Scottish train journey now one of the most expensive in Europe

ON THE day that thousands of Scottish commuters returned to work after their New Year holidays, a journey on the railways could hardly have seemed worse.

As if an inflation-busting hike in prices was not bad enough, a series of points failures crippled the flagship Edinburgh to Glasgow service, the nation's busiest route.

And today Scotland on Sunday can reveal that the same Edinburgh to Glasgow service that was beset by technical failures last week is now one of the most expensive rail routes in Europe, according to research involving 10 popular city journeys on the Continent.

The 16.20 standard peak-time return between Scotland's two biggest cities costs 35p per mile - double the equivalent price that an Italian commuter would pay (17.8p) to travel between Rome and Milan. An equivalent ticket from Warsaw to Krakow costs 21p a mile. A standard Berlin to Munich return is the only rail journey (37p a mile) that is more expensive than travelling from Edinburgh to Glasgow.

James King, the Scottish member of the Rail Passengers Council, the national rail watchdog, said Scotland on Sunday's research echoed the findings of the National Passengers' Council that rail fares are too expensive.

He said: "Passengers are increasingly dissatisfied with the value for money of British rail tickets and there is a danger that we are creating a rich person's railway. Raising fares while trying to raise passenger numbers is perverse. It is unfair that today's passengers should have to pay for the investment needed to attract new custom."

First ScotRail, which took charge of Scottish rail services from National Express 15 months ago, said that last week's fare increases, including an 8.5% rise in a cheap day return from Edinburgh to Glasgow - now 8.90 - will be used to improve services and facilities.

That investment is needed, industry analysts say, because of Britain's historic failure to spend enough money on the railways.

Between 1976 and 1994, government grants fell from 26% of British Rail revenues to 15%, making Britain the least subsidised railway system in Europe. As a direct result, tracks on national routes and rolling stock were not upgraded. Ticket prices rose repeatedly to make up for the fall in passenger numbers, which only served to choke demand further .

John Major's government saw British Rail broken into 25 companies. But the Paddington rail disaster in 1999, and the Hatfield crash one year later, destroyed investor confidence in track operator Railtrack, resulting in economic turmoil and the company going into administration in 2001.

Ken Sutherland, research officer for industry group Rail Futures Scotland, said: "The word investment has been used mischievously over the years. Most of the money has been spent on maintaining existing equipment rather than investing in new technology. The system has been starved of real investment for four decades.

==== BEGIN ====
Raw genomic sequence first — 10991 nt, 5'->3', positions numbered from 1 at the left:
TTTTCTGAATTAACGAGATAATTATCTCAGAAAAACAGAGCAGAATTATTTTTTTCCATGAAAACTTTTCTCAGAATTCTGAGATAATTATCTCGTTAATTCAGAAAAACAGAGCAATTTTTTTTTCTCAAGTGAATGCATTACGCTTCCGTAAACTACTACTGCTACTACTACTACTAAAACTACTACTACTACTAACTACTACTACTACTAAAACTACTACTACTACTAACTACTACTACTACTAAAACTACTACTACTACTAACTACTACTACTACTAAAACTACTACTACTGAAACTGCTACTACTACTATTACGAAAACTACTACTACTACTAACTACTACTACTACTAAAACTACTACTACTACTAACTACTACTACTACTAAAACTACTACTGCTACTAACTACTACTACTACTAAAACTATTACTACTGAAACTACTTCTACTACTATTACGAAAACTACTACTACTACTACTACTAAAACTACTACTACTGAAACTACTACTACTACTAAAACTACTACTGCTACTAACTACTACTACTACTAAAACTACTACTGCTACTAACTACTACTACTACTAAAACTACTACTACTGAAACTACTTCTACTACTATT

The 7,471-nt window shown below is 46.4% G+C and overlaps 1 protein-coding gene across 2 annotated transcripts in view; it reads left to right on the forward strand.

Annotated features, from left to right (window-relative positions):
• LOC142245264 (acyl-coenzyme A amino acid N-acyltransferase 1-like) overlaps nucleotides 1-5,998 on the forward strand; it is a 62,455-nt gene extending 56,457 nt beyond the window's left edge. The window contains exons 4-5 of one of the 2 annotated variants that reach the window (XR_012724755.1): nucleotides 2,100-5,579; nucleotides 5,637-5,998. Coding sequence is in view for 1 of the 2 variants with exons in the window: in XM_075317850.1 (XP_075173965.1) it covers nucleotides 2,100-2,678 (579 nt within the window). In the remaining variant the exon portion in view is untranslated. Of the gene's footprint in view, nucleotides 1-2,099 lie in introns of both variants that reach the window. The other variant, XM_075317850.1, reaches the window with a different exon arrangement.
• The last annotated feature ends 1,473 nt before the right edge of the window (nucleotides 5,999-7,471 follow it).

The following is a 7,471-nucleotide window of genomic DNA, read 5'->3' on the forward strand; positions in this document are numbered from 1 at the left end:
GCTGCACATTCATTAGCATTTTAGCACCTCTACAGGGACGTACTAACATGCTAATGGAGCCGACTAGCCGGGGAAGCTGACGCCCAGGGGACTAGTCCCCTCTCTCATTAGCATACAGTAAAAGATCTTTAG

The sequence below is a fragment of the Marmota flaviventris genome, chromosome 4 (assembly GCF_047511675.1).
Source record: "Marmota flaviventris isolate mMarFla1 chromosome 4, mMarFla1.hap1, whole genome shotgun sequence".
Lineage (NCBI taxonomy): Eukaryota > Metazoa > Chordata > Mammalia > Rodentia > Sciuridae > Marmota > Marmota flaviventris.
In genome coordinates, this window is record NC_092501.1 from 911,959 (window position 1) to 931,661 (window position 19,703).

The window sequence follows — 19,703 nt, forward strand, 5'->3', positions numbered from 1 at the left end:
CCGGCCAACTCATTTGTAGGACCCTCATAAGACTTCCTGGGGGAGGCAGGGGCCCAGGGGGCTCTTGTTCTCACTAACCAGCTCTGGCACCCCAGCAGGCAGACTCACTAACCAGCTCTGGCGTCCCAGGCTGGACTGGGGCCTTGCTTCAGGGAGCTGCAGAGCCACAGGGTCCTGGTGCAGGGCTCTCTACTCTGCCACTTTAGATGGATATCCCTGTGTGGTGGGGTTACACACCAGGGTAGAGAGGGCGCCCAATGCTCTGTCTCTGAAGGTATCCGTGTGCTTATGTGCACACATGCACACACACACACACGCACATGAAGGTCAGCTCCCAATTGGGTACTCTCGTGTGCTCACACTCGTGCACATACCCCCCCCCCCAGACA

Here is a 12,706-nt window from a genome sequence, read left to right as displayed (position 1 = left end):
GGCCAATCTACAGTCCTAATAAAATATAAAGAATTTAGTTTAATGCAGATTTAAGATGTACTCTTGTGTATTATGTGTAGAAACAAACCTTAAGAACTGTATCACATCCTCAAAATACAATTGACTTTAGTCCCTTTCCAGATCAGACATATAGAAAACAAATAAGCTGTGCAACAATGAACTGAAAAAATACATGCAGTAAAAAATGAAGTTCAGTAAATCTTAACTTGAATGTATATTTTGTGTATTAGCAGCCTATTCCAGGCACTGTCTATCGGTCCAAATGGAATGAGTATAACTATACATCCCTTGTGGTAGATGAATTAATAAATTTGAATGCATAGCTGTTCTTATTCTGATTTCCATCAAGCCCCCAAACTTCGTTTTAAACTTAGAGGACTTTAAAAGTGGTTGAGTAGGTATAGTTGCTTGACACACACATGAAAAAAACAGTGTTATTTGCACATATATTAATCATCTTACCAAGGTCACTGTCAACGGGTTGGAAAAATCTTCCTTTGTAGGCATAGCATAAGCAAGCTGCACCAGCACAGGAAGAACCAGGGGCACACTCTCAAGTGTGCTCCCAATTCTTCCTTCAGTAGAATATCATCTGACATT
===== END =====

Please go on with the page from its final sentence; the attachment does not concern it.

"Equipment has been replaced on a like-for-like basis. On the Perth to Aberdeen line there are still obsolete semaphore signalling systems, designed in the 1920s, which rely on wires, pulleys and bells rather than modern colour light signals. It's antiquated."

A 40m programme of investment has been promised for customers across Scotland for the seven-year life of First ScotRail's franchise. Half of that will be spent on upgrading stations, with 7m spent on reliability improvements such as new track temperature sensors which will alert staff more quickly to problems during extreme weather.

The latest figures, released in June 2005, support First ScotRail's contention that performance is getting better, with 94.6% of trains on the key Edinburgh to Glasgow route arriving on time - 3% better than a year ago under National Express. However, the fastest service between Edinburgh and Glasgow in 1970 was 43 minutes, compared with 48 minutes now.

Despite the company figures, improvements are not happening fast enough, according to rail experts.

Ken Sutherland said: "There has been no improvement in material quality over the last year. I don't think that saying there has been an improvement in punctuality actually means anything. If you buy a tin of beans, you expect the contents to match the label. In transport terms, punctuality should be taken for granted in the same way."

First ScotRail claimed it has cut its contribution to delays by 20% since taking over in October 2004, but Robert Samson, passenger link manager at the Rail Passengers' Council, said this had been cancelled out by track and signal failures.

He added: "For commuters, value for money is tied into punctuality. With business travellers, their company pays so they don't blink an eyelid, whereas other people will want to book weeks in advance to get cheaper Apex tickets."

Gordon Dewar, the company's commercial manager, said: "If the off-peak Glasgow to Edinburgh fare had increased by inflation since 1997 it would cost over 10 by now, but it actually costs less than 9.

"Comparisons with Europe are difficult to make because the levels of subsidy are different. We are offering value for money."



Glasgow to Edinburgh (46.2 miles): 16.20 (standard peak rate) or 8.90 (off peak) Edinburgh to London (412.1 miles): 94.10 (saver return)


Paris to Lyon (284.4 miles): 78.59 Berlin to Munich (356.59 miles): 132.26 Warsaw to Krakow (157 miles): 33 Vienna to Salzburg (232.48 miles): 54.42 Rome to Milan (361.44 miles): 64.38 Madrid to Seville (336.95 miles): 92.38 Lisbon to Oporto (198.8 miles): 51.72 Dublin to Belfast (101.4 miles): 24.11, or 33.08 on a Friday > 23.78p or 32.62p a mile